The final phase of voting, covering frontier districts Poonch and Rajouri, which have seen the heaviest fighting between separatists and Indian forces, will be held next week. 

Officials reported large turnouts in the first four phases except in the summer capital Srinagar. Officials said voters ignoring a boycott call had "made the separatists meet their Waterloo". It is the first time Kashmiris have gone to the polls in 27 years.

In Srinagar, the focus of the 16-year campaign for independence, most voters stayed away. Elsewhere, recently elected councillors have resigned and placed adverts in newspapers asking to be forgiven for participating in the election.

Chief Minister Mufti Muhammad Sayid said the turnout indicated a turnaround in the state. 

"The voter turnout is an indication of a vibrant and fast developing civilised society which realises the importance of dialogue and participation whether in political matters or managing their civic issues," he said.

Participation praised

Indian Prime Minister Manmohan Singh complimented the people of Kashmir for participating "in the face of grave provocation".

He asked the local government and pro-Indian political parties to seize the opportunity by strengthening local bodies financially and by de-centralising administration.

"The state can benefit immensely from revitalisation of local government and de-centralisation of development administration," he told the state's Deputy Chief Minister Mangat Ram Sharma and Finance Minister Muzaffar Hussein Baig when they met him in New Delhi on Thursday.

Singh's Congress party with the regional Peoples' Democratic Party (PDP) and some other local groups are running a coalition government in Indian-administered Kashmir.

He said he appreciated the role of the state government in peaceful elections.

Manipulation

The separatists, however, rejected statistics saying they had been manipulated. Javed Ahmed Mir, chief of the Jammu Kashmir Liberation Forum, said: "People were either forced to vote or the ballot boxes were filled by the participating political parties and candidates in connivance with the polling officials."

Voters at most booths said their participation was voluntary.

Voters during the second phase
of the municipal poll

The rejoicing by the state government and pro-Indian groups, however, seems to be short lived.

The killing of two councillors and assaults on others by suspected separatist fighters has lead to a number of resignations.

At least 10 newly elected councillors have resigned and two more begged to be pardoned for contesting the civic polls at a Friday congregation. They also shed their party affiliations.

The others sought forgiveness for contesting the elections through advertisements in local newspapers.

Grave mistake

"I was elected unopposed from Jamia Qadeem, Shaikh Mohalla, Ward Number 10, for the Beeru Municipal Committee of district Budgam on the (ruling) PDP ticket but now I'm making a passionate appeal to every mujahid organisation that from now onwards I'll have no relationship whatsoever with politics. I've resigned from the PDP," said Gulam Rasool Khan in an advertisement that appeared in the Srinagar Urdu daily Aftab on Wednesday.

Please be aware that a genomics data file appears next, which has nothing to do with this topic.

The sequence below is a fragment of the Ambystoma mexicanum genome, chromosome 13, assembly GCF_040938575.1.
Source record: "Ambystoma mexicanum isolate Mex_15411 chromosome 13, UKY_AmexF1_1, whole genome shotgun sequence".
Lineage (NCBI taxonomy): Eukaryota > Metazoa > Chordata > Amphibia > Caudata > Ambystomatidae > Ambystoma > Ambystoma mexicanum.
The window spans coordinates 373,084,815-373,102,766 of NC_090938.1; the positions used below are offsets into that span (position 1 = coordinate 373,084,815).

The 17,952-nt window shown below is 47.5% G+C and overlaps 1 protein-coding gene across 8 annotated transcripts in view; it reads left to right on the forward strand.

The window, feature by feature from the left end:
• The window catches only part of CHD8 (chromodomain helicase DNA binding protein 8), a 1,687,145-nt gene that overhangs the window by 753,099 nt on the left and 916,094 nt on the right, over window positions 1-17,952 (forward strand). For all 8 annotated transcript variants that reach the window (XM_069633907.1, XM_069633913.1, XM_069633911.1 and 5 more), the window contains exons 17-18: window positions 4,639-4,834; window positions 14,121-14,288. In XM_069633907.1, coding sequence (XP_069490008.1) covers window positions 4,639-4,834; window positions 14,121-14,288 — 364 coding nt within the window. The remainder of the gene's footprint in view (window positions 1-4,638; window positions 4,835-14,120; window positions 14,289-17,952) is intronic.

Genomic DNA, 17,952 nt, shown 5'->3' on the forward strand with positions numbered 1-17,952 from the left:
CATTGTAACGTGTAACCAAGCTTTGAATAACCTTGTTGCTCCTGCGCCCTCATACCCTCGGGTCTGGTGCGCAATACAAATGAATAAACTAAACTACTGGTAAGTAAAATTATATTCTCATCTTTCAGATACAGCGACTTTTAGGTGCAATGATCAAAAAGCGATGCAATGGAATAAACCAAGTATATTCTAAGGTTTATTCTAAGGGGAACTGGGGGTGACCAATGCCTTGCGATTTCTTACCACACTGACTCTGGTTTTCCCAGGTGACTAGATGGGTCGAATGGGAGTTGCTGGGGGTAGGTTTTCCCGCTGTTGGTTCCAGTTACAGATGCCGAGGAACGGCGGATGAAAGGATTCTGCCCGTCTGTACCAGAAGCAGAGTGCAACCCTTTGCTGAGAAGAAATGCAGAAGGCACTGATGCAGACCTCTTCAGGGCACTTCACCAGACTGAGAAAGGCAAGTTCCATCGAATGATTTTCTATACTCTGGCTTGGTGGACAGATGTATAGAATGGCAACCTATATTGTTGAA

"I'm making a passionate appeal to every mujahid organisation that from now onwards I'll have no relationship whatsoever with politics"

Gulam Rasool Khan appealing in the daily Aftab newspaper

Another ruling party activist, Mushtaq Ahmed Butt, a resident of Botapora, Khannabal, begged for forgiveness for having filed his nomination papers to contest the civic election from the southern Anantnag district.

He assured separatists that he had left politics and would have no involvement with the PDP or any other political party.

The moves were reminiscent of the early 1990s when the Kashmiri campaign for freedom became bloody and hundreds of workers of the then ruling National Conference and other pro-Indian parties announced their resignation through newspaper adverts in a last-minute effort to escape the wrath of the fighters.

Assassinations

A couple of days before the scheduled date of polling in Kashmir's central Budgam district, suspected fighters shot dead Gulam Mohiuddin Mir who had been recently elected unopposed on the ticket of the ruling PDP.

An alleged fighter reportedly asked Mir, 55, to go to neighbouring village Mirpore for a meeting on Monday.

Protesters struggle with Indian
police last year

Mir made the 35-minute journey only to be murdered. An unidentified gunman mowed him down upon arrival in the village. It remains unclear whether the assailant was the caller or someone else.

The slain man was a former government official who had left his job in January to contest elections for the municipal committee of his hometown.

Muhammad Maqbool Shah, alias Khaksar, the imam of a local mosque in Srinagar, who was elected on an NC ticket and was among the frontrunners to be Srinagar's mayor, was also gunned down.  

Various Kashmiri groups asked people to boycott the poll on the basis that elections cannot be a substitute for self-determination.

Protection

India's former junior foreign minister and NC president, Omar Abd Allah, said the newly elected councillors would resign en masse if they were not provided with individual protection.

Omar Abd Allah (L) with his
father Farooq Abd Allah

"They have contested elections despite threat to their lives but have now become a soft target as the authorities have failed to provide them security," he said.

The ruling PDP or its allies have won most seats except for prestigious Srinagar Municipal Corporation and the Budgam municipal committee where the opposition National Conference carried the day.

An official spokesperson admitted most newly elected counsellors are feeling nervous. The government is faced with a Herculean task of ensuring their individual security, he said.